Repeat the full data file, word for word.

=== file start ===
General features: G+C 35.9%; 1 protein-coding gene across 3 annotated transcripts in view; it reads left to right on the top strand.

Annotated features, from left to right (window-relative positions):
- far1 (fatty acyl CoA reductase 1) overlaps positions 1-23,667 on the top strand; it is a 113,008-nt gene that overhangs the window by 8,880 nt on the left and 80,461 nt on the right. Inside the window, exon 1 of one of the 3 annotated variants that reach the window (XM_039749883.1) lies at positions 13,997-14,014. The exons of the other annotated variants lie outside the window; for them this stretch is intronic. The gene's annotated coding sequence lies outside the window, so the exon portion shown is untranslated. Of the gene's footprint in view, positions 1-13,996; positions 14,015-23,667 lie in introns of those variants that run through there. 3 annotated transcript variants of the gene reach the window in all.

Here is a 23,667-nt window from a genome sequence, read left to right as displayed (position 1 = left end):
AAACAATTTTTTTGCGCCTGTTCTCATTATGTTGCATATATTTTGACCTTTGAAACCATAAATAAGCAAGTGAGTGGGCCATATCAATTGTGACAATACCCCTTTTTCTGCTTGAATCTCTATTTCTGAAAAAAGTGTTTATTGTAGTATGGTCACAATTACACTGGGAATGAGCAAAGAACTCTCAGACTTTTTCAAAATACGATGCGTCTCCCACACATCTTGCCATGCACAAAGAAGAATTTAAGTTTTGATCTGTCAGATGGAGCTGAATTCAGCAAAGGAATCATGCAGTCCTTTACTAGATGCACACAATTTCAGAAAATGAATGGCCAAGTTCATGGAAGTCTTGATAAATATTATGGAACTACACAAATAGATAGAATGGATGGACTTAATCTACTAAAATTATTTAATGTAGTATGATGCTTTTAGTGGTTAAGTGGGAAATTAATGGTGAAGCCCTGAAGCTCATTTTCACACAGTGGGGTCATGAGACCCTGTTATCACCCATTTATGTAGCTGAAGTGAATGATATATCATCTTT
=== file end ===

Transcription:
General features: G+C 35.9%; 1 protein-coding gene across 3 annotated transcripts in view; it reads left to right on the top strand.

Annotated features, from left to right (window-relative positions):
- far1 (fatty acyl CoA reductase 1) overlaps positions 1-23,667 on the top strand; it is a 113,008-nt gene that overhangs the window by 8,880 nt on the left and 80,461 nt on the right. Inside the window, exon 1 of one of the 3 annotated variants that reach the window (XM_039749883.1) lies at positions 13,997-14,014. The exons of the other annotated variants lie outside the window; for them this stretch is intronic. The gene's annotated coding sequence lies outside the window, so the exon portion shown is untranslated. Of the gene's footprint in view, positions 1-13,996; positions 14,015-23,667 lie in introns of those variants that run through there. 3 annotated transcript variants of the gene reach the window in all.

Here is a 23,667-nt window from a genome sequence, read left to right as displayed (position 1 = left end):
AAACAATTTTTTTGCGCCTGTTCTCATTATGTTGCATATATTTTGACCTTTGAAACCATAAATAAGCAAGTGAGTGGGCCATATCAATTGTGACAATACCCCTTTTTCTGCTTGAATCTCTATTTCTGAAAAAAGTGTTTATTGTAGTATGGTCACAATTACACTGGGAATGAGCAAAGAACTCTCAGACTTTTTCAAAATACGATGCGTCTCCCACACATCTTGCCATGCACAAAGAAGAATTTAAGTTTTGATCTGTCAGATGGAGCTGAATTCAGCAAAGGAATCATGCAGTCCTTTACTAGATGCACACAATTTCAGAAAATGAATGGCCAAGTTCATGGAAGTCTTGATAAATATTATGGAACTACACAAATAGATAGAATGGATGGACTTAATCTACTAAAATTATTTAATGTAGTATGATGCTTTTAGTGGTTAAGTGGGAAATTAATGGTGAAGCCCTGAAGCTCATTTTCACACAGTGGGGTCATGAGACCCTGTTATCACCCATTTATGTAGCTGAAGTGAATGATATATCATCTTT